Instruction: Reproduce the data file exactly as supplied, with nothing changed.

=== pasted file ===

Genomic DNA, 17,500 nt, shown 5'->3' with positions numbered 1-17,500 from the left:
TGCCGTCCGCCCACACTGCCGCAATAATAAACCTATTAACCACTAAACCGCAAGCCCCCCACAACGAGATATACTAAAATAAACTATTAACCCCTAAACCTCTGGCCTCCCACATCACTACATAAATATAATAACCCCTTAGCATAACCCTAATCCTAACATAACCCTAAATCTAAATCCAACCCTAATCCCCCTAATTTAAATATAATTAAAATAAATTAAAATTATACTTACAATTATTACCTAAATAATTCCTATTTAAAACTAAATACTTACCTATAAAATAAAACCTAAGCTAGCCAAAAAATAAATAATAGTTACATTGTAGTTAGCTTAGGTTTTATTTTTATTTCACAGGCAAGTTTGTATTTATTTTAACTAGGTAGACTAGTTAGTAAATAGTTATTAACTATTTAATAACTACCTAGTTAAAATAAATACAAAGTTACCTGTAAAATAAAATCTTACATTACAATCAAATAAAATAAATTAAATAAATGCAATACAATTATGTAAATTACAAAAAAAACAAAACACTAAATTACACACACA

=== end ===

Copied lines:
Genomic DNA, 17,500 nt, shown 5'->3' with positions numbered 1-17,500 from the left:
TGCCGTCCGCCCACACTGCCGCAATAATAAACCTATTAACCACTAAACCGCAAGCCCCCCACAACGAGATATACTAAAATAAACTATTAACCCCTAAACCTCTGGCCTCCCACATCACTACATAAATATAATAACCCCTTAGCATAACCCTAATCCTAACATAACCCTAAATCTAAATCCAACCCTAATCCCCCTAATTTAAATATAATTAAAATAAATTAAAATTATACTTACAATTATTACCTAAATAATTCCTATTTAAAACTAAATACTTACCTATAAAATAAAACCTAAGCTAGCCAAAAAATAAATAATAGTTACATTGTAGTTAGCTTAGGTTTTATTTTTATTTCACAGGCAAGTTTGTATTTATTTTAACTAGGTAGACTAGTTAGTAAATAGTTATTAACTATTTAATAACTACCTAGTTAAAATAAATACAAAGTTACCTGTAAAATAAAATCTTACATTACAATCAAATAAAATAAATTAAATAAATGCAATACAATTATGTAAATTACAAAAAAAACAAAACACTAAATTACACACACA